Different mutations in SARS-CoV-2 associate with severe and mild outcome

    Authors: Adam Nagy; Sandor Pongor; Balazs Gyorffy

    doi:10.1101/2020.10.16.20213710 Date: 2020-10-20 Source: medRxiv

    Introduction. Genomic alterations in a viral genome can lead to either better or worse outcome and identifying these mutations is of utmost importance. Here, we correlated protein-level mutations in the SARS-CoV-2 virus to clinical outcome. Methods. Mutations in viral sequences from the GISAID virus repository were evaluated by using hCoV-19/Wuhan/WIV04/2019 as the reference. Patient outcomes were classified as mild disease, hospitalization and severe disease ( death MESHD or documented treatment in an intensive-care unit). Chi-square test was applied to examine the association between each mutation and patient outcome. False discovery rate was computed to correct for multiple hypothesis testing and results passing a FDR cutoff of 5% were accepted as significant. Results. Mutations were mapped to amino acid changes for 2,120 non-silent mutations. Mutations correlated to mild outcome were located in the ORF8 PROTEIN, NSP6 PROTEIN, ORF3a PROTEIN, NSP4 PROTEIN NSP4 HGNC, and in the nucleocapsid phosphoprotein N. Mutations associated with inferior outcome were located in the surface ( S) glycoprotein PROTEIN, in the RNA dependent RNA polymerase PROTEIN, in the 3'-to5' exonuclease, in ORF3a PROTEIN, NSP2 HGNC NSP2 PROTEIN and N. Mutations leading to severe outcome with low prevalence were found in the surface ( S) glycoprotein PROTEIN and in NSP7 PROTEIN. Five out of 17 of the most significant mutations mapped onto a 10 amino acid long phosphorylated stretch of N indicating that in spite of obvious sampling restrictions the approach can find functionally relevant sites in the viral genome. Conclusions. We demonstrate that mutations in the viral genes may have a direct correlation to clinical outcome. Our results help to quickly identify SARS-CoV-2 infections MESHD harboring mutations related to severe outcome.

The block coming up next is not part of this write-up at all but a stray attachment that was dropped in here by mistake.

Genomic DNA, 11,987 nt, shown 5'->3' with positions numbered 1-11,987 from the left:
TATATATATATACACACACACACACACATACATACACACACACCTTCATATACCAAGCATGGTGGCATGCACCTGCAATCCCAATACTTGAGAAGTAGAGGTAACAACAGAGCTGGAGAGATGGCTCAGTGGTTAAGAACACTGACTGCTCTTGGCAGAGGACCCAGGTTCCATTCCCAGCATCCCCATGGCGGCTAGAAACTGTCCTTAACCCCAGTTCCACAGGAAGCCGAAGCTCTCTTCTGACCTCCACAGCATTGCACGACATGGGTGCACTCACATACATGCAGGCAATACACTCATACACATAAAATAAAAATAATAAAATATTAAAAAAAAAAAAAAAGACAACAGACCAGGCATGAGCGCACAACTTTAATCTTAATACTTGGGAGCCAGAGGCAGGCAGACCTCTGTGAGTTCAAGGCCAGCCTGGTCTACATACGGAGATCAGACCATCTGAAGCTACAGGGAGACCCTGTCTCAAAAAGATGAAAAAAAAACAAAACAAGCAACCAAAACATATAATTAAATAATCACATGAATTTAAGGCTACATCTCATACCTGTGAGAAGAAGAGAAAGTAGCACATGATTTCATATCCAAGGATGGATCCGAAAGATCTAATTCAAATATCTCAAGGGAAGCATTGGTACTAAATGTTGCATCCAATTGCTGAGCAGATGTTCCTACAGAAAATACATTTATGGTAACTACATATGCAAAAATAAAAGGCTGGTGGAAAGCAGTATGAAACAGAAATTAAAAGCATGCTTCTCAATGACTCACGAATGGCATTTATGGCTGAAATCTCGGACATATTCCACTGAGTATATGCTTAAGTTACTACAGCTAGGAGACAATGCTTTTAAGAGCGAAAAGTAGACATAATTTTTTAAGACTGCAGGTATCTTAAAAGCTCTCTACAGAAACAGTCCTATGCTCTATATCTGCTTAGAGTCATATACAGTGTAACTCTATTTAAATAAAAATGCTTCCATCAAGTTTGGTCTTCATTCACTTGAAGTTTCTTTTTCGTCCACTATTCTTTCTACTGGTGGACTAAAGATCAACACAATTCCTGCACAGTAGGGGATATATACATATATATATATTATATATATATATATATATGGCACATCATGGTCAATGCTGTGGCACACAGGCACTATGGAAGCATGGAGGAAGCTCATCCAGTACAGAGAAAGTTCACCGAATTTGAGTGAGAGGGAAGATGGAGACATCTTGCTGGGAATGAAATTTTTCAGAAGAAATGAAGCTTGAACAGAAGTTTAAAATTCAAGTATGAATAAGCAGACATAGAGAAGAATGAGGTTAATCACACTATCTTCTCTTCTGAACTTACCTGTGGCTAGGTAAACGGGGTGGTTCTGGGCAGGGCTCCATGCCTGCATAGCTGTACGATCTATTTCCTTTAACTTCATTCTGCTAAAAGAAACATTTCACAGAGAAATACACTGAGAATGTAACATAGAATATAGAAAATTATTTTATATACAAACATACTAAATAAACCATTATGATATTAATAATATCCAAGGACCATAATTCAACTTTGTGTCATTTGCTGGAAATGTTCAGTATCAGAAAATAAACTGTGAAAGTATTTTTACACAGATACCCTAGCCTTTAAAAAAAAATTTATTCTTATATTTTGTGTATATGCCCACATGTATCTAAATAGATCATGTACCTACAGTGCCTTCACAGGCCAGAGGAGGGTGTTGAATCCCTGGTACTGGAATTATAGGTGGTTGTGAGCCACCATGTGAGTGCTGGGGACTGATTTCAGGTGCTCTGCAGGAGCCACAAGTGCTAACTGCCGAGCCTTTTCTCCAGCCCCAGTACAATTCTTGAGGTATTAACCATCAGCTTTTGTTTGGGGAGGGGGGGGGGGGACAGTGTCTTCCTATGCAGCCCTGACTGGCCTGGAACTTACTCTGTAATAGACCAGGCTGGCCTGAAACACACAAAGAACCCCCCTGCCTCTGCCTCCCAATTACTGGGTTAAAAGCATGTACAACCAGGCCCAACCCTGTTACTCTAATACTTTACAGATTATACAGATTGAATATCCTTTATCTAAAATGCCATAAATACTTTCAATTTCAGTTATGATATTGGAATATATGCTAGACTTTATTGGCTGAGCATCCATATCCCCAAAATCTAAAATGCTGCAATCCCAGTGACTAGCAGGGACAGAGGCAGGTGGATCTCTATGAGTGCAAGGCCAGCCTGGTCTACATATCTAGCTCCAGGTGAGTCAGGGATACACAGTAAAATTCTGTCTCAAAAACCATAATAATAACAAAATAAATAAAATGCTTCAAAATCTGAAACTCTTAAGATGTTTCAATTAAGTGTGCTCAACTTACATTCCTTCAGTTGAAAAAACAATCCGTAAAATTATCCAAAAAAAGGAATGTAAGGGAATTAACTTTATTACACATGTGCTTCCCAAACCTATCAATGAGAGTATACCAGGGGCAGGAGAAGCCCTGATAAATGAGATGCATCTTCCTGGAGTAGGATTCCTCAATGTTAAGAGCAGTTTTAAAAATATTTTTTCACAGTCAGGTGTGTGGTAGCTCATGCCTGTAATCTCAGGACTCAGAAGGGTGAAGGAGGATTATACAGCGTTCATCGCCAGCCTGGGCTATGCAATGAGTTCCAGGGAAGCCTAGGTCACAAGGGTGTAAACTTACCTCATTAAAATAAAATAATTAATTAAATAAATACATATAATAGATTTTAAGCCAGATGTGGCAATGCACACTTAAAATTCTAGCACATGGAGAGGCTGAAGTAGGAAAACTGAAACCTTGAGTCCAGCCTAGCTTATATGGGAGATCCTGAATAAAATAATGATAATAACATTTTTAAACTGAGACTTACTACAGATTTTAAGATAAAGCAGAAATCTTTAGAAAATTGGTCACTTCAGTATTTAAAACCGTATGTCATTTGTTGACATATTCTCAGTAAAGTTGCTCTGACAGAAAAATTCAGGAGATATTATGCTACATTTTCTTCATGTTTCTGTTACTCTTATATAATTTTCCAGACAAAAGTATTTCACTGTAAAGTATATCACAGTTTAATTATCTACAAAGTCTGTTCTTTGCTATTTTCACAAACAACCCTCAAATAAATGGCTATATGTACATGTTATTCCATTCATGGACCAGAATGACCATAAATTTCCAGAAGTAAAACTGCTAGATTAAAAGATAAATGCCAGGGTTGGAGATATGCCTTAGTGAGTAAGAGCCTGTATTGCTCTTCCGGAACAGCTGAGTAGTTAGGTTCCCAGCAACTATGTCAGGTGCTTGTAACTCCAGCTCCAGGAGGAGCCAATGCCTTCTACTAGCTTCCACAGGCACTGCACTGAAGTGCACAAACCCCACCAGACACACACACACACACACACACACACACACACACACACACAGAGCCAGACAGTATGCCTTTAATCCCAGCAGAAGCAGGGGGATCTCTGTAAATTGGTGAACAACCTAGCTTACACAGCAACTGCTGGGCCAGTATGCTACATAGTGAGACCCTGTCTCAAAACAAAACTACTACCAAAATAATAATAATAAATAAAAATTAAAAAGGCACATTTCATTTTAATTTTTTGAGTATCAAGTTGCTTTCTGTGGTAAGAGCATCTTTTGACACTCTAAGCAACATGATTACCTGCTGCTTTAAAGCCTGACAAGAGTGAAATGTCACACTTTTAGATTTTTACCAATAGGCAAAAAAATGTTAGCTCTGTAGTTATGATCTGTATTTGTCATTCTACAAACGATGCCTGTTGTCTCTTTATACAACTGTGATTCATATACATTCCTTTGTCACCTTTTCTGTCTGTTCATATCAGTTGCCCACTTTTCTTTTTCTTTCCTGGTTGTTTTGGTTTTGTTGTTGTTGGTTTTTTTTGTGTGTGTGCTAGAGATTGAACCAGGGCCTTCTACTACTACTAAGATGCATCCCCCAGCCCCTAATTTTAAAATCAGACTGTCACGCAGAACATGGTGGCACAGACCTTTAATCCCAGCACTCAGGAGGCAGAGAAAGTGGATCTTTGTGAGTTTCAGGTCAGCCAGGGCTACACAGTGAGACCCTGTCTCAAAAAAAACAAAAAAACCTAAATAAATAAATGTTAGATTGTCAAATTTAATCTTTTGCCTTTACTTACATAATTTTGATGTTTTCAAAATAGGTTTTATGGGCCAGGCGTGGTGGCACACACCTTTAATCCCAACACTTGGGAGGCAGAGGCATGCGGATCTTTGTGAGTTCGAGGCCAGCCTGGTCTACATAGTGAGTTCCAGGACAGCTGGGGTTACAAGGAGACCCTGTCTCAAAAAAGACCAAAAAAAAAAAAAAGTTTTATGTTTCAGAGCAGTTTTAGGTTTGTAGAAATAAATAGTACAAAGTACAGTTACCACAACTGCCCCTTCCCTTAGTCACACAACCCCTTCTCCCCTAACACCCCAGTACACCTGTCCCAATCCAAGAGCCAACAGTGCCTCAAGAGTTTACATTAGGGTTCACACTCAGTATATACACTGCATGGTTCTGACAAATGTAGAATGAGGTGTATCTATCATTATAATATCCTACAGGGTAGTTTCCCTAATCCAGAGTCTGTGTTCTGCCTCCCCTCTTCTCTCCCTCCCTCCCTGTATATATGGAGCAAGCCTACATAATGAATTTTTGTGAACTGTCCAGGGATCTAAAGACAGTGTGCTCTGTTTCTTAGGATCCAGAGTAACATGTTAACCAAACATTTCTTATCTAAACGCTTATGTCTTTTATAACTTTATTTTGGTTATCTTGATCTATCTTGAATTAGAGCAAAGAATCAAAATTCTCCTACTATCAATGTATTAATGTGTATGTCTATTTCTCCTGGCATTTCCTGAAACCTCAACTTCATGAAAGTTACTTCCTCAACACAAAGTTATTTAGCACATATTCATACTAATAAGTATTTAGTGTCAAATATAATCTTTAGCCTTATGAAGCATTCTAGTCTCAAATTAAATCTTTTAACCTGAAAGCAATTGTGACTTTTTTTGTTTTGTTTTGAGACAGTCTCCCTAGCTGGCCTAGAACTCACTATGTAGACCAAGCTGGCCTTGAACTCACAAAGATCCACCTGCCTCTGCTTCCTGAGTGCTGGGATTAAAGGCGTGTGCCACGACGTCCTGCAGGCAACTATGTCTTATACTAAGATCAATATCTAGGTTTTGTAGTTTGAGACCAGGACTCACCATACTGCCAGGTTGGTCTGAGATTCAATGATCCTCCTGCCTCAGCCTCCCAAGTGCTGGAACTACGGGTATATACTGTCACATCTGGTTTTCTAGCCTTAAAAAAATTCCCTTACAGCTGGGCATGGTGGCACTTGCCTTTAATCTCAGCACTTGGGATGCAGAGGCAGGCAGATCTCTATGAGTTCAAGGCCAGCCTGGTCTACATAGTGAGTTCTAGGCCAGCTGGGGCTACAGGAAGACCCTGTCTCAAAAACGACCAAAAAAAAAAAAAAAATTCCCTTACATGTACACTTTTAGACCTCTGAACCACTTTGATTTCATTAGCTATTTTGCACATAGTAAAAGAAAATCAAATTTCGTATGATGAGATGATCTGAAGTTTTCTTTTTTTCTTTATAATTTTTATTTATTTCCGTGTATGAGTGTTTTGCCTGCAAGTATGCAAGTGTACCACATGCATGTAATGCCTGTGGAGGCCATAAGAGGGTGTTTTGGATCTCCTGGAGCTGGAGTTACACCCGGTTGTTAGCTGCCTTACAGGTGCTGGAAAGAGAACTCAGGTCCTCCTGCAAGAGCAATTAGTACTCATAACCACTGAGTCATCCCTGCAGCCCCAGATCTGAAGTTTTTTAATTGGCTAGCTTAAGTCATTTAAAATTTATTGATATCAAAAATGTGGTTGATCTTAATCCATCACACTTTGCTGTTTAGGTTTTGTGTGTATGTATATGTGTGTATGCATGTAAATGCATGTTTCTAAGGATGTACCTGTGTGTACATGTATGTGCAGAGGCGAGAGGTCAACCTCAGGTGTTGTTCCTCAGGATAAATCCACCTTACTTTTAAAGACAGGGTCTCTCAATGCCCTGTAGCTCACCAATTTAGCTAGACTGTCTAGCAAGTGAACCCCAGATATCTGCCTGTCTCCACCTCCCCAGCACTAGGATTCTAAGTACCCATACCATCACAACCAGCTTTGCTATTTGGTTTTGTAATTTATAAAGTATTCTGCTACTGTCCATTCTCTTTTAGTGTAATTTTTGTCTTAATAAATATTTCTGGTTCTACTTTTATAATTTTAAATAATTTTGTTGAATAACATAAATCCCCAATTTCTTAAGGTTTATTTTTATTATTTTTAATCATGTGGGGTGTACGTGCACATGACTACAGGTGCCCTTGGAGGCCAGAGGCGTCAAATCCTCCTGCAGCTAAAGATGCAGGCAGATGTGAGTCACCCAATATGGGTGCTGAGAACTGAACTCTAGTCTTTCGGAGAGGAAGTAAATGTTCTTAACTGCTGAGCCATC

Global variation in the SARS-CoV-2 proteome reveals the mutational hotspots in the drug and vaccine candidates

    Authors: L Ponoop Prasad Patro; Chakkarai Sathyaseelan; Patil Pranita Uttamrao; Thenmalarchelvi Rathinavelan

    doi:10.1101/2020.07.31.230987 Date: 2020-07-31 Source: bioRxiv